- Associated Press - Tuesday, November 24, 2015

SANTA FE, N.M. (AP) - House Democratic leaders on Monday rolled out their proposals for reforming New Mexico’s scandal-plagued campaign finance reporting system and creating a statewide ethics commission, measures they say would help restore voters’ faith in government.

They also want to toughen a pension forfeiture law aimed at corrupt elected officials and require that donations funneled to winning candidates for inaugural celebrations be reported just as any another campaign contributions.

Democrats outlined their plans during a news conference outside the secretary of state’s office in Santa Fe. The announcement comes just a month after Republican Dianna Duran tendered her resignation as the state’s top elections official and pleaded guilty to embezzlement and other charges.

Duran’s case thrust New Mexico’s campaign finance reporting system into the spotlight and rekindled calls for more transparency and accountability among elected officials.

“Ethics appears to be like other issues in which you need to have a crisis before we get the momentum and the attention of the legislative body,” said House Minority Leader Brian Egolf, D-Santa Fe.

He pointed to Duran’s case as well as questions that have been raised about Republican Gov. Susana Martinez’s top political adviser, Jay McCleskey, and his fundraising tactics. Martinez has acknowledged being questioned by federal agents, but she has said she’s confident McCleskey did nothing wrong.

The next legislative session begins in January and will focus on the budget. It’s unclear whether the governor will add any of the transparency and ethics proposals to the agenda.

The governor’s office did not respond to requests for comment.

Some supporters of an ethics commission have called for introducing a constitutional amendment, which would not need the governor’s approval but would extend the time frame for getting such a body established given that voters would have to sign off.

The ideas floated Tuesday are anything but new, and Egolf acknowledged that getting such proposals through the Legislature - even when Democrats had control of both houses - has been difficult.

And little has come from reform efforts in previous years that were triggered by other high-profile public corruption scandals.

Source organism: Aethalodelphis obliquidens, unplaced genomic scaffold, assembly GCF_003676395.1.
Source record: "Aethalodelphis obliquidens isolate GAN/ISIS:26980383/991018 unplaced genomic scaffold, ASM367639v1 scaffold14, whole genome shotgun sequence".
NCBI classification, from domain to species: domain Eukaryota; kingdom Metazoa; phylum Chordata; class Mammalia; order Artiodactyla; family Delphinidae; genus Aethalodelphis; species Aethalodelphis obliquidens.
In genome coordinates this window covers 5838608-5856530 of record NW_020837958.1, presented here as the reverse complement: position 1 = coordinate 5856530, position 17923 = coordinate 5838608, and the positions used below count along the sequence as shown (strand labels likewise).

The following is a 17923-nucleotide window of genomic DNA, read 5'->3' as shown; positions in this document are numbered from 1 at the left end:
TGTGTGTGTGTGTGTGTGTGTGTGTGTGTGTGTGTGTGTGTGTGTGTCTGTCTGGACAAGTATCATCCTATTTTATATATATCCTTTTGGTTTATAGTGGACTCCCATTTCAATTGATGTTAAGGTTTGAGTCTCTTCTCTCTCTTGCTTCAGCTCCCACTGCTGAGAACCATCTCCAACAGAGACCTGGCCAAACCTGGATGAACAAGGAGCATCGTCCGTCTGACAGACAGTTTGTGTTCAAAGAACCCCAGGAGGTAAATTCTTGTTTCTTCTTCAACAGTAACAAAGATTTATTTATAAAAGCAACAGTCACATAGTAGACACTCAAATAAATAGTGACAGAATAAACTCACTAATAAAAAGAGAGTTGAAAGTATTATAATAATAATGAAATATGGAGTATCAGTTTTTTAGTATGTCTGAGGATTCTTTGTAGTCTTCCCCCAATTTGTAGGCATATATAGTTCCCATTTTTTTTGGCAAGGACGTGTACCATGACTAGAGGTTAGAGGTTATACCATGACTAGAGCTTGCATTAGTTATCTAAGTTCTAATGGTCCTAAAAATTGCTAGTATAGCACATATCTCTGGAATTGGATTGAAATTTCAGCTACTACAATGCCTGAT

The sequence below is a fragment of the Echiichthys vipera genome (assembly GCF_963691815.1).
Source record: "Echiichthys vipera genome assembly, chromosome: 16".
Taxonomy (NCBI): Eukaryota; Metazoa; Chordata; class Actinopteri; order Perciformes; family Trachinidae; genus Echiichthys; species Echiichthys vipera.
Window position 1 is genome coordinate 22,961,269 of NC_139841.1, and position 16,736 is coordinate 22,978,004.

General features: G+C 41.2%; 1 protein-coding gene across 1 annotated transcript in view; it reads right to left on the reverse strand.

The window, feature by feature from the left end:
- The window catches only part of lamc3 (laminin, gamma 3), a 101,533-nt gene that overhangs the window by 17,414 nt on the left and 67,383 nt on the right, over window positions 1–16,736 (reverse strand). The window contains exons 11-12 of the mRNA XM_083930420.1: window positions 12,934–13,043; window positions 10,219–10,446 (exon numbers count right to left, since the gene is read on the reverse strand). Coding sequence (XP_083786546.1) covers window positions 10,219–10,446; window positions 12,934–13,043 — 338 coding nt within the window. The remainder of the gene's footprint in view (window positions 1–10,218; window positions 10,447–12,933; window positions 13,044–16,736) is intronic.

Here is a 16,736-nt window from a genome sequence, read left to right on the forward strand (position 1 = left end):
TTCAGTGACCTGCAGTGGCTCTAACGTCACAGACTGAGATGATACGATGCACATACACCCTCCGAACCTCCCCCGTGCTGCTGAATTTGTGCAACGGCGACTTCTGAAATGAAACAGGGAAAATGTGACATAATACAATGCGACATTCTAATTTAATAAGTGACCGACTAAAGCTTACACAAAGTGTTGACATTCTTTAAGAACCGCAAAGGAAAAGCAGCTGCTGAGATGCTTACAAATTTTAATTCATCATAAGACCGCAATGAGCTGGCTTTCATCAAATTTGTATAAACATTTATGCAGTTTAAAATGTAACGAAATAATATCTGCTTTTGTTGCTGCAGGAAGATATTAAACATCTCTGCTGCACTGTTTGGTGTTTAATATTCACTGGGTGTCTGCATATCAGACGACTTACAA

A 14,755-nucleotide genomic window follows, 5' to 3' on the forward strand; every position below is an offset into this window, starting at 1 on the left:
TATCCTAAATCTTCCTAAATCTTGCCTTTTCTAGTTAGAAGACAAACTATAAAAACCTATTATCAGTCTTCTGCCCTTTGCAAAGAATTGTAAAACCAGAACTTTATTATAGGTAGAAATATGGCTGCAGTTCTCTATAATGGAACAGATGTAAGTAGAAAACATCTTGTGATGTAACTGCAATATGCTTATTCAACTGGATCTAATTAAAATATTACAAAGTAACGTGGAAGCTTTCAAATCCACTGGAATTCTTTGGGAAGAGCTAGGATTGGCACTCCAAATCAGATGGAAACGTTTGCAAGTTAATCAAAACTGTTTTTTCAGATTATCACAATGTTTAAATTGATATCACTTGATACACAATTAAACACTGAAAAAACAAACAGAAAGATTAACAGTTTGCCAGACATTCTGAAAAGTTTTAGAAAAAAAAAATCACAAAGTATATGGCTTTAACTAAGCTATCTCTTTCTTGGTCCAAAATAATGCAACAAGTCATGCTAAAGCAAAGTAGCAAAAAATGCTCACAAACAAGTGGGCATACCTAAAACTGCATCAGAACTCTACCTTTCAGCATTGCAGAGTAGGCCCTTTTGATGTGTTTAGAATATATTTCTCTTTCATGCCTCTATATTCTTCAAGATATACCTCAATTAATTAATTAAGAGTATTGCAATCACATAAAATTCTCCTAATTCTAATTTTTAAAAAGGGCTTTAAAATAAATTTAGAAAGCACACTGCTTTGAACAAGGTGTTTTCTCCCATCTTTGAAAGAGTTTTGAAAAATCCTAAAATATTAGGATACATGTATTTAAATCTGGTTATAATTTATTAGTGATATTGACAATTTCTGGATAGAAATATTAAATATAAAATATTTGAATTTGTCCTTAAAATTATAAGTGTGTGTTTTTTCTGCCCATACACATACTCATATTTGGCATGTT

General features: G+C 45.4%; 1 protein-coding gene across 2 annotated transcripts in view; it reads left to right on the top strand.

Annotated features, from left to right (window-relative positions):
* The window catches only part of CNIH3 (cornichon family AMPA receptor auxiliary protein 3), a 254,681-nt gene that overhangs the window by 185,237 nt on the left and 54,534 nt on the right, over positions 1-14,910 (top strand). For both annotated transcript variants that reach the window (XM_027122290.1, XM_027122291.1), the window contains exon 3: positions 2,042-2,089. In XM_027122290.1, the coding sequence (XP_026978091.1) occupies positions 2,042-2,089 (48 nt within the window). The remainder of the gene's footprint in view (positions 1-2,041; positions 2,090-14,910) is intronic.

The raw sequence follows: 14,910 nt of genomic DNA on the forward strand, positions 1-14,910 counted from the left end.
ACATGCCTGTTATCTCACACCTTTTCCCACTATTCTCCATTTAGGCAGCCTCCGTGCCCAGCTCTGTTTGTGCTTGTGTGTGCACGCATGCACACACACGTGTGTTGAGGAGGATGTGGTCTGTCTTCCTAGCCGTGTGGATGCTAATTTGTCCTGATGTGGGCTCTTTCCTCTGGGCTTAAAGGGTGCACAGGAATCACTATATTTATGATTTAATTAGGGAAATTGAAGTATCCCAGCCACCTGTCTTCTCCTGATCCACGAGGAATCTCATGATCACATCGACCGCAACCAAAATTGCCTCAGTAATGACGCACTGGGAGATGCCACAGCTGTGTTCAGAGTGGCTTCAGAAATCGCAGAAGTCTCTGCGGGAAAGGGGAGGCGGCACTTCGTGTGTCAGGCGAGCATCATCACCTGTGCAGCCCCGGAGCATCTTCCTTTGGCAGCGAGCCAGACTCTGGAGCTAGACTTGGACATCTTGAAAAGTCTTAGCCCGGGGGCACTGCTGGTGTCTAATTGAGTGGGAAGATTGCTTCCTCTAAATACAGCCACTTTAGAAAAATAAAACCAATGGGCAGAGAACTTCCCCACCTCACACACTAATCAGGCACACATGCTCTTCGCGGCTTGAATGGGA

There were the cases of two former state treasurers, both Democrats, who were convicted in a kickback scheme involving state investments and the conviction of a former Senate president who pleaded guilty to conspiracy and mail fraud in an effort to defraud the state during construction of a courthouse.

Then there was the federal probe of an alleged pay-to-play scheme that prompted former Gov. Bill Richardson to withdraw his nomination as U.S. commerce secretary. Despite the suspicions of federal prosecutors, no charges were ever filed.

“The time is now,” Egolf said repeatedly.

He and other Democrats said the state has the money to invest in an ethics commission and fixing the campaign finance reporting system could be done through new software that allows tracking of donations and expenses much like the federal system.

Viki Harrison, executive director of the government watchdog group Common Cause New Mexico, said having a system that allows the public to download and easily search campaign finance records will boost accountability and transparency along with the public’s trust.

“We’ve got a lot to rebuild,” she said.

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Follow Susan Montoya Bryan on Twitter: https://www.twitter.com/susanmbryanNM . Her work can be found at https://bigstory.ap.org/content/susan-montoya-bryan

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